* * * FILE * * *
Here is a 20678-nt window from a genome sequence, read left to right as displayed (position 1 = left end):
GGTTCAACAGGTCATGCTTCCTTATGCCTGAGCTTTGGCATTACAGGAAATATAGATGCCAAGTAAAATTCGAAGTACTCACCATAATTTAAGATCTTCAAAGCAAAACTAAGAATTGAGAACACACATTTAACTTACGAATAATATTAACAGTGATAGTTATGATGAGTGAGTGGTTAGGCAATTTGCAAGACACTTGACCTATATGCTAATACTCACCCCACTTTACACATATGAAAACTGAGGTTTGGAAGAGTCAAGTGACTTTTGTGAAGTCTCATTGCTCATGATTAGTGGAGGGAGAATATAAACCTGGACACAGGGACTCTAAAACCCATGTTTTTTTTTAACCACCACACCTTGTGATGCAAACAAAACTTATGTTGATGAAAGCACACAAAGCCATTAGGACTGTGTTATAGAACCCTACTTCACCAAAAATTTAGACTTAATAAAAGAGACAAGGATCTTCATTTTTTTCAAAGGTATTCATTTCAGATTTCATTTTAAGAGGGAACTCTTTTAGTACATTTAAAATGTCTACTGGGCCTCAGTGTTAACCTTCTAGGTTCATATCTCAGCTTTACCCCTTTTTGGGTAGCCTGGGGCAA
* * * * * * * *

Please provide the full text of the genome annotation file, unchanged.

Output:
Here is a 20678-nt window from a genome sequence, read left to right as displayed (position 1 = left end):
GGTTCAACAGGTCATGCTTCCTTATGCCTGAGCTTTGGCATTACAGGAAATATAGATGCCAAGTAAAATTCGAAGTACTCACCATAATTTAAGATCTTCAAAGCAAAACTAAGAATTGAGAACACACATTTAACTTACGAATAATATTAACAGTGATAGTTATGATGAGTGAGTGGTTAGGCAATTTGCAAGACACTTGACCTATATGCTAATACTCACCCCACTTTACACATATGAAAACTGAGGTTTGGAAGAGTCAAGTGACTTTTGTGAAGTCTCATTGCTCATGATTAGTGGAGGGAGAATATAAACCTGGACACAGGGACTCTAAAACCCATGTTTTTTTTTAACCACCACACCTTGTGATGCAAACAAAACTTATGTTGATGAAAGCACACAAAGCCATTAGGACTGTGTTATAGAACCCTACTTCACCAAAAATTTAGACTTAATAAAAGAGACAAGGATCTTCATTTTTTTCAAAGGTATTCATTTCAGATTTCATTTTAAGAGGGAACTCTTTTAGTACATTTAAAATGTCTACTGGGCCTCAGTGTTAACCTTCTAGGTTCATATCTCAGCTTTACCCCTTTTTGGGTAGCCTGGGGCAA